We found a nice article and interview from MMA OWL Check it out:
By Jon Lane, August 21, 2013
Fear led Vagner Rocha to a devastating loss and left him planted at a crossroads in his Mixed Martial Arts career. Rocha had been a student of the game since the age of 16 and at 29, he was left wondering if fighting was something he truly wanted in his life.
Rocha’s biggest fear was getting knocked out. In nine professional fights he had yet to taste the canvas, but entering his UFC debut as a featherweight against Ultimate Fighter Season 12 winner Jonathan Brookins, Rocha’s demons came to the surface. Enduring a wicked weight cut, Rocha couldn’t shake those visions. And sure enough, Brookins knocked him out in 1:32 of their February 2012 bout in Omaha, Nebraska.
Subsequently released from the UFC, Rocha flirted with quitting. Instead, the knockout served as a reality check he parlayed into what’s been a turning point.
“I had to really think about what I really wanted to do, if this was really what I wanted to do,” Rocha said. “I put that behind me and I said you know what? That was my biggest fear and it wasn’t that bad, so let’s train harder and make sure that never happens again.
“It’s very rare that you don’t see a professional fighter go through his career without getting knocked out. It’s almost unheard of. You make a mistake, you’re human, and you’re going to pay for it. It was always a fear, and I’m having many other fears in MMA, so it’s basically behind me now.”
Adding new twists to his training that he learned from friends, Rocha signed on with Howard Davis Jr.’s Fight Time Promotions and won the Ft. Lauderdale-based promotion’s lightweight championship. He takes a three-fight winning streak into Friday’s title defense against Randy “Venezuela” Barroso at the War Memorial Auditorium.
Since hitting rock bottom, Rocha has improved his standup game along with his confidence and what he has going for him is experience under the bright lights. Out of Rocha’s 13 pro fights, six have been for either the UFC, Strikeforce or Bellator. A fourth straight win would not only be another boost to Rocha’s morale, it will take him one step closer to a second chance with MMA’s top promotion.
“I definitely want to return to the UFC, to tell you the truth,” Rocha said. “If I keep winning, there’s no way not to see that. I’d deserve to be that.”
He’s had time to reflect on what went wrong during his first Zuffa tenure. Following a unanimous-decision loss to Donald Cerrone in his debut, Rocha bounced back with a second-round submission win over Cody McKenzie. Then he decided to drop to featherweight and take a fight with Mike Brown until Brookins stepped in as an injury replacement.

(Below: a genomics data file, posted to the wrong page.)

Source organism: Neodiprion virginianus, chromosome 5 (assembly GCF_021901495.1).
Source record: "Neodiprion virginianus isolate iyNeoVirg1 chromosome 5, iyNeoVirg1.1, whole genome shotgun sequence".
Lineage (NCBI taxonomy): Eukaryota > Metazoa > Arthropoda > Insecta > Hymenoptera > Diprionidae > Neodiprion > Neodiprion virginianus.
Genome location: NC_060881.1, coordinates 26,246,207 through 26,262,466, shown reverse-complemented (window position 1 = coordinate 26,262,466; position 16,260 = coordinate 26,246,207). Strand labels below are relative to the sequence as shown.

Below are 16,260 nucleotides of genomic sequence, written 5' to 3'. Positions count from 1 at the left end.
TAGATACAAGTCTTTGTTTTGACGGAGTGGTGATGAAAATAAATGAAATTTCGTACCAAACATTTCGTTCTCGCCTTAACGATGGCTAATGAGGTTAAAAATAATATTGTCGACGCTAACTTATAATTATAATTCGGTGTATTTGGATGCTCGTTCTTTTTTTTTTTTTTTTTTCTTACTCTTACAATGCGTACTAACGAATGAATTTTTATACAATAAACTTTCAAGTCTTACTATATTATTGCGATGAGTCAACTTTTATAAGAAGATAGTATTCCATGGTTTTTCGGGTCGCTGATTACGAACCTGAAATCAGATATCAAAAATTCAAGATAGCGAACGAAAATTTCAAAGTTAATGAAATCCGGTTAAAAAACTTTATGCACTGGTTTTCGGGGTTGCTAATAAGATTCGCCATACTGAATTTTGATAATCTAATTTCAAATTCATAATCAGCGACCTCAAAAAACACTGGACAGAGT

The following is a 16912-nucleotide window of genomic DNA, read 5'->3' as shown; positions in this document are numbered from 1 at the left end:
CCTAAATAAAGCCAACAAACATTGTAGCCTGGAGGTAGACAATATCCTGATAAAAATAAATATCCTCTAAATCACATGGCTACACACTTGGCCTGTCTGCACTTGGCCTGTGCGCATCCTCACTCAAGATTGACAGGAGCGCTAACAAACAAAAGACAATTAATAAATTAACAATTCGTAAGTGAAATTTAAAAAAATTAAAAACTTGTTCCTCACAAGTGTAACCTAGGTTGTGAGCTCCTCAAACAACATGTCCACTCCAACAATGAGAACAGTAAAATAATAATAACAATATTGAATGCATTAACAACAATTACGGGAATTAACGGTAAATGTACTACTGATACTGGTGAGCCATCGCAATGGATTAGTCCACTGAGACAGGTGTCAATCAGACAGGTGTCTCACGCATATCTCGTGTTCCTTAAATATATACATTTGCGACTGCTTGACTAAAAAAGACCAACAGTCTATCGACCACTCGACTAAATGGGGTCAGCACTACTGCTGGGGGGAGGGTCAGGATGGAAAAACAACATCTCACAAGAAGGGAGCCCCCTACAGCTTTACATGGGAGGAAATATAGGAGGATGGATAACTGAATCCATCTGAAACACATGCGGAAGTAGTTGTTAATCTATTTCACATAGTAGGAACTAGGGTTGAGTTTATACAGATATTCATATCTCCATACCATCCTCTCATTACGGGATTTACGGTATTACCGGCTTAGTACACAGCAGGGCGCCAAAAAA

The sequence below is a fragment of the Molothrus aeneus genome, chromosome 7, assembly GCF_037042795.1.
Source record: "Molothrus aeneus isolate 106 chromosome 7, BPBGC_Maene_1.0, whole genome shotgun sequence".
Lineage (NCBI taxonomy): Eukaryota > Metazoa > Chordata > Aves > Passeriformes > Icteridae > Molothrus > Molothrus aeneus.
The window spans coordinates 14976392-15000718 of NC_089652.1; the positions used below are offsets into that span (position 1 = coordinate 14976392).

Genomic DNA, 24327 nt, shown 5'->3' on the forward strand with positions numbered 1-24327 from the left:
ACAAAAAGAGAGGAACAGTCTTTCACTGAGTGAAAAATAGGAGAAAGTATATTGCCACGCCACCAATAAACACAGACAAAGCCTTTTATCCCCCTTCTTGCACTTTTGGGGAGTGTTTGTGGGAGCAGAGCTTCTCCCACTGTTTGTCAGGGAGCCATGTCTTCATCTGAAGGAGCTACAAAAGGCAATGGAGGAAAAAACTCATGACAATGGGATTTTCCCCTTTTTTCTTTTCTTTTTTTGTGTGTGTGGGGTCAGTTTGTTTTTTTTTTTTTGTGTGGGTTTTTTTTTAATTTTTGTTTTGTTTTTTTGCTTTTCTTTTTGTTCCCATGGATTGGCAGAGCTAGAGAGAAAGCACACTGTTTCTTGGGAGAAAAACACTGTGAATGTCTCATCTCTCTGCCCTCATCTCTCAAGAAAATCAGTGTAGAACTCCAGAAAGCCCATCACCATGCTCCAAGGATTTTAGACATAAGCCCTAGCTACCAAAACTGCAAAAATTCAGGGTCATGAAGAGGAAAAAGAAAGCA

That weight cut proved to be Rocha’s downfall.
“I didn’t train well, I didn’t feel like I was getting good training and I think it might even led to some people mentioning it might have led to the knockout that I suffered by being dehydrated,” Rocha said. “I cut a lot of weight already even to make 55. I was cutting a lot more to make 45.”
The journey itself has presented its share of challenges. A native of Nova Friburgo, a mountain region city in the state of Rio de Janeiro, Rocha found himself relocated in Pembroke Pines, Fla., at the age of three. Growing up in a rough neighborhood, Rocha got into his share of fights, but was never shy about knuckling up, and his viewing of Royce Gracie performing inside the UFC’s Octagon caught his interest.
Before taking on fighting as a career, Rocha worked in construction before opening Vagner Rocha Mixed Martial Arts, a place where the learner can learn and the teacher can teach.
“I definitely wanted to focus in on doing what I really liked,” Rocha said. “It wasn’t about the money. It’s more about what was going to make me happy, so I decided to start teaching jiu-jitsu and built a nice following at my school in Pembroke Pines. As I was doing that, I also decided I was going to take my spare time and focus in on getting ready to fight.”
Backed by the support of his family, Rocha won various awards in grappling and Brazilian Jiu-Jitsu, a bronze medal in Abu Dhabi World Pro, earned victories in Grapplers Quest, a Pan Am championship as a brown belt and third place in the BJJ Worlds. These days Rocha continues to teach, to study and overcome fear, all while helping represent Florida MMA.
“I’m very excited to see this fight,” said Davis Jr., gold medalist in the the 1976 Olympic Games in boxing and Fight Time Promotions CEO. “Vagner and Randy have been very successful in our cage and both men deserve this opportunity. I’m so happy that we can continue to provide Florida fans with a consistent home for MMA fights. Randy and Vagner are two gentlemen outside of the cage, but they’re warriors inside of the cage.”